Issued 17 Feb 2013
Bob McDavitt's ideas for sailing around the South Pacific.
Disclaimer: Weather is a mix of pattern and chaos; these ideas are from the patterned world of weather maps, so please fine-tune to your place. Dates are in UTC unless otherwise stated.
The Atmosphere: The Southern Oscillation Index or SOI (30 day running mean) is based on the barometer readings from Tahiti and Darwin and sums up the weather pattern over the South Pacific in one number. It dived to almost minus 1 during December, relaxed to near zero during January, and has dived to minus 0.9 so far during February. So things may now be tilting in the favour of weather systems that bring SW winds over the South Island (El Nino). But not this week---
To see the SOI for the past few months , updated weekly, view
The Ocean: Sea surface temperatures across the equatorial Pacific act as a thermostat for the planetary weather engine. When they are different from normal we get a change in clouds around the equator and in the latitude zones of weather across the whole Pacific.
Well, in the past month the SST in this target zone has mostly slightly below normal, indicating a tendency towards La Nina in the Ocean. This dichotomy between atmosphere and ocean indicates that the tropics are having a mixed impact on our seasonal weather.
There is a Madden Julian Oscillation of enhanced convection moving from the Indian Ocean onto northern Australia this week. This can be seen at
http://cawcr.gov.au/staff/mwheeler/maproom/OLR_modes/h.6.MJO.S.html, where the blue zone (of less OLR) marks a strengthening of convection and an increased chance of tropical cyclone formation.
The latest EC model has a tropical cyclone forming off NW Australia this weekend and possibly making landfall around Mon 25 Feb.
Also all the computer models are showing a tropical depression forming off the Queensland Coast on Mon/Tue 18/19 Feb, then tracking offshore and following the coast southwards and deepening as far as 30S then weakening and making landfall over New South Wales around Friday. Avoid.
The South Pacific Convergence Zone SPCZ has strengthened and broadened a lot in the past week and is mainly draped between 10 and 25S, with clusters of convection over Fiji, from Samoa to Marquesas, and south of Southern Cooks. By the end of this week the SPCZ should be in much the same place and continuing strong, with the possibility of a low lingering south of southern Cooks.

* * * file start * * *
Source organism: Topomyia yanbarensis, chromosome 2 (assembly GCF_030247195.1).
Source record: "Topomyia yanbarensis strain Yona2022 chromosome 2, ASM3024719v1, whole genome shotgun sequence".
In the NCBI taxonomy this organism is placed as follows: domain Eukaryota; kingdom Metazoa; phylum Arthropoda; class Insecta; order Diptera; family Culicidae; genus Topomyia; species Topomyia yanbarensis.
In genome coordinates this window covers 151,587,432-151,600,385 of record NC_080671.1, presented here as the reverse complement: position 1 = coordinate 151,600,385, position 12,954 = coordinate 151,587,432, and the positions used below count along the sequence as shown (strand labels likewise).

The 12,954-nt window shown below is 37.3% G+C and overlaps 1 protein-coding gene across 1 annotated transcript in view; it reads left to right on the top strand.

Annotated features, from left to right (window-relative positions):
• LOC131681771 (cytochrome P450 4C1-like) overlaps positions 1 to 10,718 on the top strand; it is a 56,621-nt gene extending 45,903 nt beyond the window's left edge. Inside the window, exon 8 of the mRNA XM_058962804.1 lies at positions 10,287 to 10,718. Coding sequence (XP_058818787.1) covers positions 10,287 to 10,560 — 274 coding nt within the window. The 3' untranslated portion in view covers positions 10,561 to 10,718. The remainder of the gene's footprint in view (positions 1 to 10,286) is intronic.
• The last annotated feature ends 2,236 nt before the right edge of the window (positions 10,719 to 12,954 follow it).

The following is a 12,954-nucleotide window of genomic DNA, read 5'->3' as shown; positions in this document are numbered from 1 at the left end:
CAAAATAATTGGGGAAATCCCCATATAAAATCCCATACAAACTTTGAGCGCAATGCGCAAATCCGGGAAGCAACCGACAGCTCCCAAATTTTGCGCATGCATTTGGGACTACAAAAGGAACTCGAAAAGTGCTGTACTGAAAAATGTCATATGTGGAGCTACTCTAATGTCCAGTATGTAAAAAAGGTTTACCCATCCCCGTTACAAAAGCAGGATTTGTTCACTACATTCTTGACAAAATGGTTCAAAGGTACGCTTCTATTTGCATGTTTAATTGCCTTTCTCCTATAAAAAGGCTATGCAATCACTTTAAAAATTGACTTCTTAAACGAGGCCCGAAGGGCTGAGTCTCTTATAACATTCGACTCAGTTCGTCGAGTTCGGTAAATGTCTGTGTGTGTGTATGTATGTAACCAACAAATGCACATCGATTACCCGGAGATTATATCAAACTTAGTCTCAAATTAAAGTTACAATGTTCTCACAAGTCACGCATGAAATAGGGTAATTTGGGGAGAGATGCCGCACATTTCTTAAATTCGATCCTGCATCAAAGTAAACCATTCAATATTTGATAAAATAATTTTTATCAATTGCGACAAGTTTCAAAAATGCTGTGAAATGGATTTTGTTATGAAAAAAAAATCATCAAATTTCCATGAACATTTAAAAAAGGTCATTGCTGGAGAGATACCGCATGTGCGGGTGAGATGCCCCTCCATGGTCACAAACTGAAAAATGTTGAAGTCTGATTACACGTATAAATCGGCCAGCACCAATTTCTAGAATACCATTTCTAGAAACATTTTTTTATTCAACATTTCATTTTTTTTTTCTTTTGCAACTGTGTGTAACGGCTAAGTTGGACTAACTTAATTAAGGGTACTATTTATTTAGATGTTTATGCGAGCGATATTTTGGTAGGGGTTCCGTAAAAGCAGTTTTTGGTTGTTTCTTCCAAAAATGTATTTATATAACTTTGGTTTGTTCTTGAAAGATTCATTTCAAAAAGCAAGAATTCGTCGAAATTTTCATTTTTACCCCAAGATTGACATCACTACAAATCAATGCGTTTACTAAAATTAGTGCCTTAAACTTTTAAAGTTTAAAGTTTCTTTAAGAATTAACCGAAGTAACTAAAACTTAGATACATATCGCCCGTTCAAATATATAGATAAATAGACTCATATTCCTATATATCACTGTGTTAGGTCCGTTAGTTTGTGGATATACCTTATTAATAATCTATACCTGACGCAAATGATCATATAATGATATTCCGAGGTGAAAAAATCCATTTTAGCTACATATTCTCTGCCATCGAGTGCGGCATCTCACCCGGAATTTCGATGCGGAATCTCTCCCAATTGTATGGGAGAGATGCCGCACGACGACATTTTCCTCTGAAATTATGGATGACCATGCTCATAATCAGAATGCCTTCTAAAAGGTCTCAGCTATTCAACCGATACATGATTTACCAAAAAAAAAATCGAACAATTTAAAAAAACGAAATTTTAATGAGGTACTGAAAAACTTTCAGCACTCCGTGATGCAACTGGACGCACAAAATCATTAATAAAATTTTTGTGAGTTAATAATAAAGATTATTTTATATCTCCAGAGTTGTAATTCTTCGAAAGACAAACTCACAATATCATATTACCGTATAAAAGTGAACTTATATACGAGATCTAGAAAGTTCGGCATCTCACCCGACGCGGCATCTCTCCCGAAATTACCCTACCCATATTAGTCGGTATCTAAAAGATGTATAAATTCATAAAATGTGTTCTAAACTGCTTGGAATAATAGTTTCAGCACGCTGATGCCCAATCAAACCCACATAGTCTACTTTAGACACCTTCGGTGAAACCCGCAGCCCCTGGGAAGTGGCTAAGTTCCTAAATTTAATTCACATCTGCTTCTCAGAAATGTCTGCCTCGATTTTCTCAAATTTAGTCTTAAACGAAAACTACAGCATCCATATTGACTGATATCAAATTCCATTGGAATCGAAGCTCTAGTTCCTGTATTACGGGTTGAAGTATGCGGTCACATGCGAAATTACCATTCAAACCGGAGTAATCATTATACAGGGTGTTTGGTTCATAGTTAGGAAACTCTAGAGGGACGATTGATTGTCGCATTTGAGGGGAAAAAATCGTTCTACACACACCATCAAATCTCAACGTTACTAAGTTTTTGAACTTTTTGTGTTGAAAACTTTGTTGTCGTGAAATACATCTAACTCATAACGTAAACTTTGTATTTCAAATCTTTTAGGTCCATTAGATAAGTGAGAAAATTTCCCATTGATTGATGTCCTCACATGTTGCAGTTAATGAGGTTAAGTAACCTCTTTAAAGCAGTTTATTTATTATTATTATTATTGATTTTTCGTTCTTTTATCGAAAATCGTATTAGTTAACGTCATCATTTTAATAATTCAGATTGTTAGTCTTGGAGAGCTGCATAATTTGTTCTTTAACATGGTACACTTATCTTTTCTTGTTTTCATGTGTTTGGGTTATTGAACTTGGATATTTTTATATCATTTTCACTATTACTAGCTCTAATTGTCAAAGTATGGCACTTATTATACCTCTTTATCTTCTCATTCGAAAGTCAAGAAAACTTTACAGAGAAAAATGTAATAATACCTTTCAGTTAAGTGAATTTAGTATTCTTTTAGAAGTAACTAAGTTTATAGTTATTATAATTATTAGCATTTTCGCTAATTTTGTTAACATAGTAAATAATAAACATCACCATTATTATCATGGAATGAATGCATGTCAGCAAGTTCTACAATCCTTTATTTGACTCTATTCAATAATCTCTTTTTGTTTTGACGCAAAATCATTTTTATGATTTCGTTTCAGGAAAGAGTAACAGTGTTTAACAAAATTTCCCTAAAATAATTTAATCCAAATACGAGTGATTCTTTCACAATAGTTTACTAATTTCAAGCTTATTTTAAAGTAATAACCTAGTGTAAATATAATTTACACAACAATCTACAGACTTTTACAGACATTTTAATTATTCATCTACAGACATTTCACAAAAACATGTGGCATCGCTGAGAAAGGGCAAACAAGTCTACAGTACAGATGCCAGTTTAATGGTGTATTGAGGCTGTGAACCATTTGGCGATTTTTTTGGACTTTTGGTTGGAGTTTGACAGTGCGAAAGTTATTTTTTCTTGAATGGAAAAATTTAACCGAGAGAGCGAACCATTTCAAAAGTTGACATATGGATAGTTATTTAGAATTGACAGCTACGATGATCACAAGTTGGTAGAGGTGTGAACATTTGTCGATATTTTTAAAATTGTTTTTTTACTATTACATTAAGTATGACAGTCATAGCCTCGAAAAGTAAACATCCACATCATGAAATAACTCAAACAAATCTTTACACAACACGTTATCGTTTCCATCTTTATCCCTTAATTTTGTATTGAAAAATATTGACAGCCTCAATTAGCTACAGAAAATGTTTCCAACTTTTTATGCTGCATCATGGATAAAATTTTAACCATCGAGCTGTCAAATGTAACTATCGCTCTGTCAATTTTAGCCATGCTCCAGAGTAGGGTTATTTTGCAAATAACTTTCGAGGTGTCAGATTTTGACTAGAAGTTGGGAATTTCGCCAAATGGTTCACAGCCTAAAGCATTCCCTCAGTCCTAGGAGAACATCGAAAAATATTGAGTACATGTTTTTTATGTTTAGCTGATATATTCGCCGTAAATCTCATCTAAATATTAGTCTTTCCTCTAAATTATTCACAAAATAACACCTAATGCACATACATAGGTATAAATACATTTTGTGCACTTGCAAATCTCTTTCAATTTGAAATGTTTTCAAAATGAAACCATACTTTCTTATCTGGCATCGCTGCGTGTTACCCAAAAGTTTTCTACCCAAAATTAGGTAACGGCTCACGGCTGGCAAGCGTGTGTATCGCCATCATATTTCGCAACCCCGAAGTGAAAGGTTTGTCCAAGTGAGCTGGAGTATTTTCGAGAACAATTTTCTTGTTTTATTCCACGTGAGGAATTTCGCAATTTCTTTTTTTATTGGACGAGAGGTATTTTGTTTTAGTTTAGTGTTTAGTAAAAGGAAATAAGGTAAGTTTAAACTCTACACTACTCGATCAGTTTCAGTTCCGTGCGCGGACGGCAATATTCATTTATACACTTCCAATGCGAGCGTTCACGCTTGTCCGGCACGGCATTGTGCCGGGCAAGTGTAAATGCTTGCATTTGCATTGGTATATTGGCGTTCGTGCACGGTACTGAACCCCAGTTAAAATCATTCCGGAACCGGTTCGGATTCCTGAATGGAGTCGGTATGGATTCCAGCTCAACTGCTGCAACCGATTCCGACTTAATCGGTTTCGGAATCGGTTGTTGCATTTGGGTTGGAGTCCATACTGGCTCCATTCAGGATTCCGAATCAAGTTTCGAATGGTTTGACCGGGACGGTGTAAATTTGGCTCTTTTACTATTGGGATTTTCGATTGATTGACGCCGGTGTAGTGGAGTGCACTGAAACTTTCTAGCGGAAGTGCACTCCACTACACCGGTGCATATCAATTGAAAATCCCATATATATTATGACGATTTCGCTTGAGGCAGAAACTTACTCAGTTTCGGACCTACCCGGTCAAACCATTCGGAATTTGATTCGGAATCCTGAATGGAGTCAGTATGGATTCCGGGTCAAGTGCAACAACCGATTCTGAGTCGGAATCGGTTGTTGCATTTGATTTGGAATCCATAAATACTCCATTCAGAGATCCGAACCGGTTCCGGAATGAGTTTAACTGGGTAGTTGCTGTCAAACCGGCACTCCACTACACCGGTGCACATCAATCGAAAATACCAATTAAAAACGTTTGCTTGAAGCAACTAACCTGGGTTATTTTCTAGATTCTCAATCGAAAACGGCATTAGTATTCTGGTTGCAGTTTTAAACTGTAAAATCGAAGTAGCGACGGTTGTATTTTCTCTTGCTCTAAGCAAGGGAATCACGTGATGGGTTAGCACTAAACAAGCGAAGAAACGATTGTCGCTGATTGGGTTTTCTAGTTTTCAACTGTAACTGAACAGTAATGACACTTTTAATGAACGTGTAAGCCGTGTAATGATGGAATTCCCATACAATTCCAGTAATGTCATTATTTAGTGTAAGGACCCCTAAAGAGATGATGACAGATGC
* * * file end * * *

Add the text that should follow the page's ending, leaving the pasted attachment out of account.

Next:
The Sub tropical ridge STR extends from Aussie Bight across the Tasman Sea and NZ and then along about 35S. It is at its southern most position- consistent with the time of year.
The High crossing NZ on Monday is expected to move off to the east on Tuesday.
Another High is expected to cross South of Tasmania on Wednesday and then its eastern side is likely to fade south of NZ on Thursday. Its western side is expected to skirt the South Island SE coast on Friday and blossom east of or over the South Island during Sat/Sun 23/24 Feb.
There is one front between those two highs. It is expected to be over the South Island on Wed 20 Feb and should then peel off to the east, but may help a trough to form off NE of NZ on Thursday and Friday- and that may make for a SE flow for the TELECOM THREE KINGS race being held by Royal Akarana Yacht club.
See my yotpak at http://www.boatbooks.co.nz/weather.html for terms used.
Weathergram with graphics is http://metbob.wordpress.com
Weathergram text only http://weathergram.blogspot.co.nz
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Bob McDavitt's ideas for sailing weather around the South pacific
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